### A.32 The evolution of probability

This note looks at conservation of probability, and the resulting definitions of the reflection and transmission coefficients in scattering. It also explains the concept of the “probability current” that you may occasionally run into.

For the unsteady Schrö­din­ger equation to provide a physically correct description of nonrelativistic quantum mechanics, particles should not be able to disappear into thin air. In particular, during the evolution of the wave function of a single particle, the total probability of finding the particle if you look everywhere should stay one at all times:

Fortunately, the Schrö­din­ger equation

does indeed conserve this total probability, so all is well.

To verify this, note first that , where the star indicates the complex conjugate, so

To get an expression for that, take the Schrö­din­ger equation above times and add the complex conjugate of the Schrö­din­ger equation,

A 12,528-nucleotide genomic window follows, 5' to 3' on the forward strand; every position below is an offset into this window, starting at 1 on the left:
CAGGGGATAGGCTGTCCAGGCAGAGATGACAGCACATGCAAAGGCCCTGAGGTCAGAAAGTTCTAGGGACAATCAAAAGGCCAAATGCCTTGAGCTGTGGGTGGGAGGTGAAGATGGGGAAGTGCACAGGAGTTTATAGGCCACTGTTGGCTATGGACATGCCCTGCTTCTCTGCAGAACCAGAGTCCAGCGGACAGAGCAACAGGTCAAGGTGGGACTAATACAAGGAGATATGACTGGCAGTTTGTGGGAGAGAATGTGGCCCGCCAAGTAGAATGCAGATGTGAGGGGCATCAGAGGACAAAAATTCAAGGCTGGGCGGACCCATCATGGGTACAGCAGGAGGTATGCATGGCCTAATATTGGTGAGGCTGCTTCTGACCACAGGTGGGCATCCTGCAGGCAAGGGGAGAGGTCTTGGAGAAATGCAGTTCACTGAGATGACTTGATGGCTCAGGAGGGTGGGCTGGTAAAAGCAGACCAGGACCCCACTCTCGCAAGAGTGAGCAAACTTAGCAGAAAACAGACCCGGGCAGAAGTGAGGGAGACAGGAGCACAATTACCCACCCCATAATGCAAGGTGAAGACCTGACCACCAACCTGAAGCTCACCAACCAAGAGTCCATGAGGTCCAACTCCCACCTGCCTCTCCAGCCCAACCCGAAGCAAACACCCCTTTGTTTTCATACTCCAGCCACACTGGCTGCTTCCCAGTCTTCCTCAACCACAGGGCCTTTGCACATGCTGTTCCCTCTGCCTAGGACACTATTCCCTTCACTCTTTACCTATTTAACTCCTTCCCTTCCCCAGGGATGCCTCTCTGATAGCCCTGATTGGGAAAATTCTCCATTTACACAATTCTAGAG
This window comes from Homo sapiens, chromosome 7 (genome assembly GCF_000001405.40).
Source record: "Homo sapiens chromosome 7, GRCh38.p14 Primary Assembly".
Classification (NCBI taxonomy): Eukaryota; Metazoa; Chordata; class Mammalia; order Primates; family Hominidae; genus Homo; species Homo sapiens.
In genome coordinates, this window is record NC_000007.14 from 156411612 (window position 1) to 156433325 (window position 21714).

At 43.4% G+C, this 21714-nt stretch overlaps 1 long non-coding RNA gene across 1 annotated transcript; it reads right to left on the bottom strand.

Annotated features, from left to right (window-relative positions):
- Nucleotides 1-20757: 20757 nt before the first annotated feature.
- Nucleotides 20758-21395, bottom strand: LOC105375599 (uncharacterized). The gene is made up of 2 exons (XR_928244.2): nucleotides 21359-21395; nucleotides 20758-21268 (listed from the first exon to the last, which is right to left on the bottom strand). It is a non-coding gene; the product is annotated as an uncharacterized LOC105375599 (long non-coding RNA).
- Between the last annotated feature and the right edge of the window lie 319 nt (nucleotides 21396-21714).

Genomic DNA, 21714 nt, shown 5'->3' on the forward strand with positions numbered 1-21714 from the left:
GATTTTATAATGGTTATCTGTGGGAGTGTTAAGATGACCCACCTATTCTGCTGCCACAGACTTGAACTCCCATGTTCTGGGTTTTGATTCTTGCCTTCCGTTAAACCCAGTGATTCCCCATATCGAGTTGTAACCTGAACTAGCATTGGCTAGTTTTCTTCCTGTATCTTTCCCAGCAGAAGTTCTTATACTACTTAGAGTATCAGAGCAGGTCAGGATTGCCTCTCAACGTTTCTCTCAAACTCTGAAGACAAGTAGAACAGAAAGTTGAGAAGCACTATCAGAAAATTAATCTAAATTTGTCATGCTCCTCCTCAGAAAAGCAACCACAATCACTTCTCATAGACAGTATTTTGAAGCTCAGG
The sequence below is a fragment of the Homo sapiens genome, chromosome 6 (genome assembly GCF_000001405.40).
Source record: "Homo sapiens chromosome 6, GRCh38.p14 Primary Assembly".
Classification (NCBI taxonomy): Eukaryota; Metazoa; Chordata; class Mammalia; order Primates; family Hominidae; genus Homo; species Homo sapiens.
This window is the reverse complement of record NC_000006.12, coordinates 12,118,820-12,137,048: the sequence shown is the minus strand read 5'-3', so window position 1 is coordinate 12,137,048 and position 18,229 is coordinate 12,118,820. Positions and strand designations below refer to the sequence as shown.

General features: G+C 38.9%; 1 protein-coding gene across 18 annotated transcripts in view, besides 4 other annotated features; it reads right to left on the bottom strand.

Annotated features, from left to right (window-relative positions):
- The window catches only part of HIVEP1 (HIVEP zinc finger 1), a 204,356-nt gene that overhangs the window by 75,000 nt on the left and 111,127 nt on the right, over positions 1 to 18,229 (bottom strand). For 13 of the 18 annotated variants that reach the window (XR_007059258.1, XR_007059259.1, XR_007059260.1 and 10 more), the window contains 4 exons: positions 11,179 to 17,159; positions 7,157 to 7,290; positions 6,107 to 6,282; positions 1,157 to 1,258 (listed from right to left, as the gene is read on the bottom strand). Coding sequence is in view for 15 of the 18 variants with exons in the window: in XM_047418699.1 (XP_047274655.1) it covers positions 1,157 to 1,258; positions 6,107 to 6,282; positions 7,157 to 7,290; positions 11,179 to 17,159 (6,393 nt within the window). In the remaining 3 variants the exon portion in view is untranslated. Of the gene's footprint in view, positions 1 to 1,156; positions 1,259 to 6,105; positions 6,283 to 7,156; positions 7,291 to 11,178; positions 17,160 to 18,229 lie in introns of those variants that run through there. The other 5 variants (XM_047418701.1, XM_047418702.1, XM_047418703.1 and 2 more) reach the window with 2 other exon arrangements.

times . The potential energy terms drop out, and what is left is

Now it can be verified by differentiating out that the right hand side can be rewritten as a derivative:
 (A.232)

For reasons that will become evident below, is called the “probability current.” Note that , like , will be zero at infinite for proper, normalized wave functions.

If (A.232) is integrated over all , the desired result is obtained:

Therefore, the total probability of finding the particle does not change with time. If a proper initial condition is provided to the Schrö­din­ger equation in which the total probability of finding the particle is one, then it stays one for all time.